The purpose, then, of education, is far less about vocation than about fulfilling the more global calling of man— to love the Lord our God with all our hearts, all our souls, all our minds, and all our strength. Education done correctly for the right purposes can cultivate the mind, body, will, and affections. 

Having escaped from his vocational imprisonment, Equality 7-2521 together with the Golden One, a beautiful woman whom he first meets while sweeping next to the field in which she works, finds an abandoned home in the forest from the “Unmentionable Times.” Within its walls, they find shelves and shelves of books. He takes the name “Prometheus” after the Greek figure who championed mankind, defying the gods by giving man fire. In this story, we do not model Rand’s pursuit of individualism or rejection of authority. Instead, we recognize the liberating power of knowledge, of education, and its essential force in truly living. We recognize that the good God we serve has entrusted man, who has been made in His image, with yielding dominion over this world for the sake of the kingdom. In doing so, we must not degrade this mighty task as simply a quest for employment as an inanimate cog in the economic machine. We educate not to GET but so that we are better equipped to GIVE, that we may serve Him better. We can find true joy in becoming the one whom God the Father, Creator, and Redeemer intends for us to become. 

Works Cited

Keller, Jared. “The U.S. Suicide Rate Is at Its Highest in a Half-Century.” Pacific
Standard, The Social Justice Foundation, 4 Dec. 2018,

McMaken, Ryan. “Median Household Wealth in America Is Going Nowhere.” Mises Institute, Mises Institute, 20 Sept. 2018,

Murphy, Jane M., et al. “A 40-Year Perspective on the Prevalence of Depression.” Archives of General Psychiatry, American Medical Association, 1 Mar. 2000,


Into The Beautiful

WCA had the joy of celebrating our Inaugural High School Commencement this past May.  Below is the key note speech presented by Kathy Foldesy, our Director of Curriculum and Instruction and Upper School Teacher.

Mr. Nicholas and the Board of Trustees, Headmaster Whiteman, honored Graduates and distinguished guests, it is truly my delight to address you today at the inaugural graduation of students from Westside Christian Academy Upper School. It has been an honor and a privilege to partner with the families of our students for 19 of the school’s 22 years. I speak from my heart with deep gratitude to the Lord for His faithfulness.

Imagine with me freshly fallen snowflakes flowing effortlessly down from a cobalt blue sky. It’s a crisp morning but not cold. The sun’s rays reflect off the crystals so that the glitter of light dances across the inviting blanket of an untouched expanse.  This untrodden terrain lay before the inaugural class of 2019 in late 2015. The path that they would forge would greatly parallel the steps of WCA forefathers who, like these students, courageously stepped onto unsurveyed territory. For both groups, obedience to the call of God upon their lives took courage to be the first.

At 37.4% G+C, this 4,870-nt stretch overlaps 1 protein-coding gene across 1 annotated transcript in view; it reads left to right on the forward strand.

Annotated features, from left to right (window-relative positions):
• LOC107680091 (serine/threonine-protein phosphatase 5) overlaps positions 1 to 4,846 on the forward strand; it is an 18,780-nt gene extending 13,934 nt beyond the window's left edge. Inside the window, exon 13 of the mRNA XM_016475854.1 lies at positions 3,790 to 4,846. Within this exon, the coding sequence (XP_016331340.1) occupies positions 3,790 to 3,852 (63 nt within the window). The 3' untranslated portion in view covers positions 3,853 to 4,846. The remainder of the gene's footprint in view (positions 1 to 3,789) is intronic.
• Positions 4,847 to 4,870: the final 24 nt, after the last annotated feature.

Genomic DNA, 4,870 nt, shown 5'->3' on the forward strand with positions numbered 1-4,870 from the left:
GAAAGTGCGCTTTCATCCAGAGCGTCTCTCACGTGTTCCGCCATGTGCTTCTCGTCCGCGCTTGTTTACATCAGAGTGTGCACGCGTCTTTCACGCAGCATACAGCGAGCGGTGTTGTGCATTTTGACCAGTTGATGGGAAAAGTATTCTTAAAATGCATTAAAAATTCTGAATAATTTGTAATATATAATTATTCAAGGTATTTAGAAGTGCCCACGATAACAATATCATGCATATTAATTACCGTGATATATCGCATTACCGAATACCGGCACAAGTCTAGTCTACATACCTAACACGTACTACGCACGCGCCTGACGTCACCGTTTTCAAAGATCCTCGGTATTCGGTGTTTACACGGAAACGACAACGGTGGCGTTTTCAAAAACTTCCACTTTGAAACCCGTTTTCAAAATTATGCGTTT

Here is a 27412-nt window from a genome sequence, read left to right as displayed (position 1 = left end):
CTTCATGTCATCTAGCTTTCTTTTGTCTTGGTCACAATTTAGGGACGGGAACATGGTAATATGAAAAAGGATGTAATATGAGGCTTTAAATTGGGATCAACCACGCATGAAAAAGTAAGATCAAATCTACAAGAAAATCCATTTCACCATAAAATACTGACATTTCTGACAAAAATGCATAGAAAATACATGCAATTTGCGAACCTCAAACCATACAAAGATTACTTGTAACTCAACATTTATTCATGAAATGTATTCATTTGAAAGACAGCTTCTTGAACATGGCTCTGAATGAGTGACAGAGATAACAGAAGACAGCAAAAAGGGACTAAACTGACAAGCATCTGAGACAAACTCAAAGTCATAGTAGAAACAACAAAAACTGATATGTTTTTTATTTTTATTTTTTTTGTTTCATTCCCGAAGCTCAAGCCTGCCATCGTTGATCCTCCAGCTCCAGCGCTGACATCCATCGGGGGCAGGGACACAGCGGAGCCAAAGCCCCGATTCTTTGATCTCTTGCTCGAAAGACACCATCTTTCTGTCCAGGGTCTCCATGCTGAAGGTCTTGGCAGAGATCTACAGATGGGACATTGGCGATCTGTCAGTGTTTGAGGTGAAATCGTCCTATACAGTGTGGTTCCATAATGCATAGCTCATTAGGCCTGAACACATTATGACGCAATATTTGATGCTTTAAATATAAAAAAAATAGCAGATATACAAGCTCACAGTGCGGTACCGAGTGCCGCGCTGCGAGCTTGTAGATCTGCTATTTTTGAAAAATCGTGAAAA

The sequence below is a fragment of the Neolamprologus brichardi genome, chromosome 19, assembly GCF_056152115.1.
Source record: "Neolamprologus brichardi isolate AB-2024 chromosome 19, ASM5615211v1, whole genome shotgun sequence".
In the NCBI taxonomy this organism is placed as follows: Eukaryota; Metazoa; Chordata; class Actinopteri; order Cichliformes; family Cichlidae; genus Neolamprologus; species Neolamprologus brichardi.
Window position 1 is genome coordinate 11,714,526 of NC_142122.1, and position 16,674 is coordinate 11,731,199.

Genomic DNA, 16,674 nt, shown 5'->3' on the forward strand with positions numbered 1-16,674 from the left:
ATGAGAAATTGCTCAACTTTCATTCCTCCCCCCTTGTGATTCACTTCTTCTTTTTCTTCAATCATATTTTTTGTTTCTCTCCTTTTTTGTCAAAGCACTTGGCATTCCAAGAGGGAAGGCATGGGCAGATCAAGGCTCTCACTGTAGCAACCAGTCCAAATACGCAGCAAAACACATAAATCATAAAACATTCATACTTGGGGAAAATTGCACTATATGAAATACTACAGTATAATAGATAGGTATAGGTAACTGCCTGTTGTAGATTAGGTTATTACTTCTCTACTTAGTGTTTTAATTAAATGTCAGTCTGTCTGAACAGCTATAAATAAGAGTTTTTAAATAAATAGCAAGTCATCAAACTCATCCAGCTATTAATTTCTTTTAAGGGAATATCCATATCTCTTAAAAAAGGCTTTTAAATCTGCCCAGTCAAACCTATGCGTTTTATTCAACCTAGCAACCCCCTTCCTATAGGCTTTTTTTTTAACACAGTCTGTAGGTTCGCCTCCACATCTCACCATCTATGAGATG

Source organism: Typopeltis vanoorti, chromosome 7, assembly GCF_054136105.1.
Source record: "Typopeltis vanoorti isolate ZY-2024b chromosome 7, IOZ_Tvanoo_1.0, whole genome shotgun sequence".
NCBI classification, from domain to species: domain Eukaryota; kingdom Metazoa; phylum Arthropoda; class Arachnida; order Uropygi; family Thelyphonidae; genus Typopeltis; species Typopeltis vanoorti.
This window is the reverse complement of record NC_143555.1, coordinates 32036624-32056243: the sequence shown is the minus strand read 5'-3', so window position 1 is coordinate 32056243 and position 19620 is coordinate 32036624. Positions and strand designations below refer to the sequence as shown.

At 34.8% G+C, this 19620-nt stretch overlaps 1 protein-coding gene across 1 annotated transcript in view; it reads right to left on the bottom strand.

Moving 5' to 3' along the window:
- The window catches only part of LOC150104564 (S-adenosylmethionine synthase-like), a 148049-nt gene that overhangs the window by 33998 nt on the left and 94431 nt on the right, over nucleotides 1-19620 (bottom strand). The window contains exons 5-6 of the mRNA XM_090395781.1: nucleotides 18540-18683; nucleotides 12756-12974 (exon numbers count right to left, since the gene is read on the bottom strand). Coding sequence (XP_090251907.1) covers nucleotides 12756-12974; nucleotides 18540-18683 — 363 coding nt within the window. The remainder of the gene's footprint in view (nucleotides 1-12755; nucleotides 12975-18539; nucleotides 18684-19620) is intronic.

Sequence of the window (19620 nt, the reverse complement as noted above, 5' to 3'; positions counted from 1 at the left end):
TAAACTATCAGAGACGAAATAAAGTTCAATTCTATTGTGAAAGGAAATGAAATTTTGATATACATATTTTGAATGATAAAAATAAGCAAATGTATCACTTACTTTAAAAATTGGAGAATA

Marcus Tullius Cicero aptly instructs us that, “To be ignorant of what occurred before you were born, is to remain always a child. For what is the worth of human life, unless it is woven into the life of our ancestors in the records of history.” Where did their history begin? To be sure, the firm foundations of faith in Jesus Christ were laid in the homes of each of our graduates. A Christ-centered household is one that enjoys God’s favor and lovingkindness. Katie, Coleman, Joanna, Kayla and Brady are overtly thankful to their parents. Home is where they took their first steps into the arms of their parents. Their parents were the first to demonstrate Christ’s love to them; their parents were the first to tell them the truth about Christ’s work on the cross and the forgiveness of sins; their parents were the first to pray for their hearts to come to a saving faith in Him. Hand in hand these students attended church with their parents where excellent Bible teaching allowed them to form a right view of the world. We are so thankful to celebrate the truth of God’s Word through the goodness nurtured in Christ-centered households, which was the start of something beautiful. Their parents were also the first to commit to enrolling their children in a brand new high school. Together, they stepped into God’s provision.  Our graduates and their parents progressed ahead with confidence but also with understanding of the risks involved. They blazed a trail, a trail on which parents partnering with teachers, have impressed God’s commands on their hearts so that they would talk about them when [they] [sat] at home and when they walk[ed] along the road, and when they [lay] down and [arose] (Deuteronomy 6:7). The class of 2019 is now paved into the records of WCA’s history.